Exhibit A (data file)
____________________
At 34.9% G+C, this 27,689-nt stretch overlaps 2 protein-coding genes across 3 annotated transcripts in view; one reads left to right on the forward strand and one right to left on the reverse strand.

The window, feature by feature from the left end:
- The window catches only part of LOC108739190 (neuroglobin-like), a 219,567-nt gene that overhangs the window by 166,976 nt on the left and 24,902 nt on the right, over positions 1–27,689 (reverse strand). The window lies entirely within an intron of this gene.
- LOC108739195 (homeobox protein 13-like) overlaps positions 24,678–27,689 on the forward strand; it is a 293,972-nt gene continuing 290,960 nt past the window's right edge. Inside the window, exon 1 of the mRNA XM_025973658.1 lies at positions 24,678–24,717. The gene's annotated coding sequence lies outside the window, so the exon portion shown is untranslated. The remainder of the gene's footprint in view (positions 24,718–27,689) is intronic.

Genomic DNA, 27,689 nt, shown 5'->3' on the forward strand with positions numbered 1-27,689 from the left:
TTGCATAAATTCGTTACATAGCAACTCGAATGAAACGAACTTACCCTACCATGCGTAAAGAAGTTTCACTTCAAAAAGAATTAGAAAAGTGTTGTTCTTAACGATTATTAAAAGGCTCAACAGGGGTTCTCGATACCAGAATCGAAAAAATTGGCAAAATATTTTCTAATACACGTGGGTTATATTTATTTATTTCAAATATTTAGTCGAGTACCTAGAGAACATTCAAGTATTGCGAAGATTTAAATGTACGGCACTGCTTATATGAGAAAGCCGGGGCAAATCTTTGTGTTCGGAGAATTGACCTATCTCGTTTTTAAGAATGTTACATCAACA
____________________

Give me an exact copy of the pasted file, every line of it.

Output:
At 34.9% G+C, this 27,689-nt stretch overlaps 2 protein-coding genes across 3 annotated transcripts in view; one reads left to right on the forward strand and one right to left on the reverse strand.

The window, feature by feature from the left end:
- The window catches only part of LOC108739190 (neuroglobin-like), a 219,567-nt gene that overhangs the window by 166,976 nt on the left and 24,902 nt on the right, over positions 1–27,689 (reverse strand). The window lies entirely within an intron of this gene.
- LOC108739195 (homeobox protein 13-like) overlaps positions 24,678–27,689 on the forward strand; it is a 293,972-nt gene continuing 290,960 nt past the window's right edge. Inside the window, exon 1 of the mRNA XM_025973658.1 lies at positions 24,678–24,717. The gene's annotated coding sequence lies outside the window, so the exon portion shown is untranslated. The remainder of the gene's footprint in view (positions 24,718–27,689) is intronic.

Genomic DNA, 27,689 nt, shown 5'->3' on the forward strand with positions numbered 1-27,689 from the left:
TTGCATAAATTCGTTACATAGCAACTCGAATGAAACGAACTTACCCTACCATGCGTAAAGAAGTTTCACTTCAAAAAGAATTAGAAAAGTGTTGTTCTTAACGATTATTAAAAGGCTCAACAGGGGTTCTCGATACCAGAATCGAAAAAATTGGCAAAATATTTTCTAATACACGTGGGTTATATTTATTTATTTCAAATATTTAGTCGAGTACCTAGAGAACATTCAAGTATTGCGAAGATTTAAATGTACGGCACTGCTTATATGAGAAAGCCGGGGCAAATCTTTGTGTTCGGAGAATTGACCTATCTCGTTTTTAAGAATGTTACATCAACA